Another measure we will be watching closely is that of work stoppages. Within the unionized workforce, work can be stopped because workers have gone on strike (which only happens when the collective agreement expires and negotiations have not yielded an agreement) or because the employer has “locked out” workers. Employers lock workers out when they are trying to get them to accept changes workers are opposed to and, therefore, won’t sign a new collective agreement.
There are two kinds of unionized workers: those who work in the public sector (the Province; the City; crown corporations; schools and universities for example) and those who work in the private sector.
Over the past 20 years in Manitoba, we have seen relative labour peace; relative to other periods in our history and relative to what is happening in other parts of the country. In fact, since 2000, labour stoppages for provincially regulated employees have grown fewer, have lasted for fewer days and have involved fewer workers.
Between 2000 and 2015, 2001 saw the greatest number of work stoppages (for both private and public sector unionized workers) at 11 when a total of 2,442 workers were either on strike or locked out for 26 days. Since then, these numbers of decreased steadily; in 2012 there were no work stoppages and in 2014 there was one stoppage involving 18 workers for 5 days. The vast majority of these work stoppages involved private sector workers.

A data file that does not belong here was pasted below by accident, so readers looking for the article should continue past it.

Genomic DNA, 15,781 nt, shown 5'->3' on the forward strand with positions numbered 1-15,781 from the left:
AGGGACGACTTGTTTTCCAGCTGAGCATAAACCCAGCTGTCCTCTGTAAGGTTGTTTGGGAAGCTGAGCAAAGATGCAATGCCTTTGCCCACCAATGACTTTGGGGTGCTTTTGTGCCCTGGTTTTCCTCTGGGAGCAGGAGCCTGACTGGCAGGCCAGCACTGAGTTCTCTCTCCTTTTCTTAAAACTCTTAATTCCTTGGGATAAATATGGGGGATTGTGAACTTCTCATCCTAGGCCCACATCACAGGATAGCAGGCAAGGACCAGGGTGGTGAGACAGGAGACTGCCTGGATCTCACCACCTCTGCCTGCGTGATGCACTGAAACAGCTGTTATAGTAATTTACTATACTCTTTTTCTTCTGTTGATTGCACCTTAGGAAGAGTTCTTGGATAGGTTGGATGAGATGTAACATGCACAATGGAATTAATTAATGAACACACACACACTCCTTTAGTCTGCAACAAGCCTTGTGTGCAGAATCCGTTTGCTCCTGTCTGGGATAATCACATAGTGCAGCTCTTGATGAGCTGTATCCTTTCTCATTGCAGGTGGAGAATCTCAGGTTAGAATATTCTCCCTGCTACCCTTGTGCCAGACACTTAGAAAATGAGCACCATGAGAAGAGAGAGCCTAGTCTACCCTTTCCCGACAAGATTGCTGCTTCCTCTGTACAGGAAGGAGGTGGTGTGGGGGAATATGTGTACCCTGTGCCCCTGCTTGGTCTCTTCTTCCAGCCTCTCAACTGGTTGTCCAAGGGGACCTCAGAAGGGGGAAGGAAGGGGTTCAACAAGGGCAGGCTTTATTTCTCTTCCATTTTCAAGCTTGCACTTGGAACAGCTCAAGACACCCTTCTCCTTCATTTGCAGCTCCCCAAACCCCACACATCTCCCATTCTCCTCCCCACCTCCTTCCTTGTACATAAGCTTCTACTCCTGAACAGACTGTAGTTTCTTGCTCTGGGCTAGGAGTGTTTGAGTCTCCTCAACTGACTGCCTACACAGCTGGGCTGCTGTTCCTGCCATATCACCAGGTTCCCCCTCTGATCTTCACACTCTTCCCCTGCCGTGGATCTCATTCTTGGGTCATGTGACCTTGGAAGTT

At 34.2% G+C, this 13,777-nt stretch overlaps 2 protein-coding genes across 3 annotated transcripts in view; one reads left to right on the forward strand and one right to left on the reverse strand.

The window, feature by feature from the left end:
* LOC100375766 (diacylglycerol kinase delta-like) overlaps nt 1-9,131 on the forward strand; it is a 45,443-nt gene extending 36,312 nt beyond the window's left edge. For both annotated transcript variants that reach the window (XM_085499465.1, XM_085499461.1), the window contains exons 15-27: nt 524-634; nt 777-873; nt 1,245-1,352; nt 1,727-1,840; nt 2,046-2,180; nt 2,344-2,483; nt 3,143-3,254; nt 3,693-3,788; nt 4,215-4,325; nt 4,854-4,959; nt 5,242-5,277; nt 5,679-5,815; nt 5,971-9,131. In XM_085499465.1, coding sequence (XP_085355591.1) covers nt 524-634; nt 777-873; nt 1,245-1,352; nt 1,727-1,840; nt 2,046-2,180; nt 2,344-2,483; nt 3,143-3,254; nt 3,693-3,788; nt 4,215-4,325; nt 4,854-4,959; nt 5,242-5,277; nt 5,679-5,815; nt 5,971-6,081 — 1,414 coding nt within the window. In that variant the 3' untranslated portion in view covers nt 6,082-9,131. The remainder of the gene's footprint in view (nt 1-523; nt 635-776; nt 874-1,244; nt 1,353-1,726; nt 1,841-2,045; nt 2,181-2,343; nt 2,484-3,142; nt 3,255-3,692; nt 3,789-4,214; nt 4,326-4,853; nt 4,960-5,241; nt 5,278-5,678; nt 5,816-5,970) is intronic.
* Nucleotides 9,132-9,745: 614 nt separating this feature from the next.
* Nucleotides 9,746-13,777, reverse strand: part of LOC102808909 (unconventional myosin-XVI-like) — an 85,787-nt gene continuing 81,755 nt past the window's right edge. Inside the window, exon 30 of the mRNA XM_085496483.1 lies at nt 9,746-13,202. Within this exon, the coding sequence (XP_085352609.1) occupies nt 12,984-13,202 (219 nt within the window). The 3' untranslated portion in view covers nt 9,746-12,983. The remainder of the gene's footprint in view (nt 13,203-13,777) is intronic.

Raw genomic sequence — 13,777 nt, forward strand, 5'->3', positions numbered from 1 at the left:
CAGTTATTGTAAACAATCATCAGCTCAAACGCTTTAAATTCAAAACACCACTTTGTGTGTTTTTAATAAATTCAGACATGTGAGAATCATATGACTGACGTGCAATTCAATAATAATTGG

Pallister’s Conservatives have only been in power for seven months and there have already been two public sector strikes (for more read this about the University of Manitoba professor/librarian strike or this about the MacDonald Youth Workers). Both these articles raise other concerns we have about this government’s approach to labour relations.
We’re worried that as far as labour relations go, things are deteriorating, not improving. Stay tuned; the messaging coming out from the government indicates this could be an area with a lot of action (unfortunately).